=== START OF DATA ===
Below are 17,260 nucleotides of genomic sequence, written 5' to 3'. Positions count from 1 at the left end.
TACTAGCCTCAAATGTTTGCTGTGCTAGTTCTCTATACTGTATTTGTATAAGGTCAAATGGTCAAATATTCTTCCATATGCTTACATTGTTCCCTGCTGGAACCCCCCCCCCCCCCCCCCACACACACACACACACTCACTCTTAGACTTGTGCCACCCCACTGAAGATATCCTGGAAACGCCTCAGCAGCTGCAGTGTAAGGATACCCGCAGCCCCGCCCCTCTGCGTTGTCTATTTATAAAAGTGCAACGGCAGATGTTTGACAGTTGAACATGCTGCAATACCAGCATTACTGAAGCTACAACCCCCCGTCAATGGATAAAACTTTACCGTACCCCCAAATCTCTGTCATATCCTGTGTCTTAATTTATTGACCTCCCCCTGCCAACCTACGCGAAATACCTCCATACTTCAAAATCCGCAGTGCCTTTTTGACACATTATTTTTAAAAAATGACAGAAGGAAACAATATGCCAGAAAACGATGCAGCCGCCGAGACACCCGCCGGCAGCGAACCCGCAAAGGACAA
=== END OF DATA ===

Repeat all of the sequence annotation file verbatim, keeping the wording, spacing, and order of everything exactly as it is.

Below are 17,260 nucleotides of genomic sequence, written 5' to 3'. Positions count from 1 at the left end.
TACTAGCCTCAAATGTTTGCTGTGCTAGTTCTCTATACTGTATTTGTATAAGGTCAAATGGTCAAATATTCTTCCATATGCTTACATTGTTCCCTGCTGGAACCCCCCCCCCCCCCCCCCACACACACACACACACTCACTCTTAGACTTGTGCCACCCCACTGAAGATATCCTGGAAACGCCTCAGCAGCTGCAGTGTAAGGATACCCGCAGCCCCGCCCCTCTGCGTTGTCTATTTATAAAAGTGCAACGGCAGATGTTTGACAGTTGAACATGCTGCAATACCAGCATTACTGAAGCTACAACCCCCCGTCAATGGATAAAACTTTACCGTACCCCCAAATCTCTGTCATATCCTGTGTCTTAATTTATTGACCTCCCCCTGCCAACCTACGCGAAATACCTCCATACTTCAAAATCCGCAGTGCCTTTTTGACACATTATTTTTAAAAAATGACAGAAGGAAACAATATGCCAGAAAACGATGCAGCCGCCGAGACACCCGCCGGCAGCGAACCCGCAAAGGACAA